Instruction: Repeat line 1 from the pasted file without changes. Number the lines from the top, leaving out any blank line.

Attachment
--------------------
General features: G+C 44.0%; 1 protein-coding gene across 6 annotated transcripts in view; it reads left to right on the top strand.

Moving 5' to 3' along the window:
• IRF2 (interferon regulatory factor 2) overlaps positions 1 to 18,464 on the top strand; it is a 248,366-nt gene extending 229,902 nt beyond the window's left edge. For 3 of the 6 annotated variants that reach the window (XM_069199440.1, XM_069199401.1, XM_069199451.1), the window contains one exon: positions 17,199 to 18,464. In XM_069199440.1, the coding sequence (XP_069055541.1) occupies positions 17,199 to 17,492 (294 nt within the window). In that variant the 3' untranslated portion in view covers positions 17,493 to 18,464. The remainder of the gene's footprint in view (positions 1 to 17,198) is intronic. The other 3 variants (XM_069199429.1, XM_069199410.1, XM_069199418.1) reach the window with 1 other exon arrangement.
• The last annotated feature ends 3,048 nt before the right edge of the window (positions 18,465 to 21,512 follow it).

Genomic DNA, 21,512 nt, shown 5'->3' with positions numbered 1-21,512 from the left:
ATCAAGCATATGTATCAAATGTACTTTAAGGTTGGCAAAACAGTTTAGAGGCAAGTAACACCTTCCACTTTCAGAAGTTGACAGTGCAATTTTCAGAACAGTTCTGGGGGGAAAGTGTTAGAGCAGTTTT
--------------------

General features: G+C 44.0%; 1 protein-coding gene across 6 annotated transcripts in view; it reads left to right on the top strand.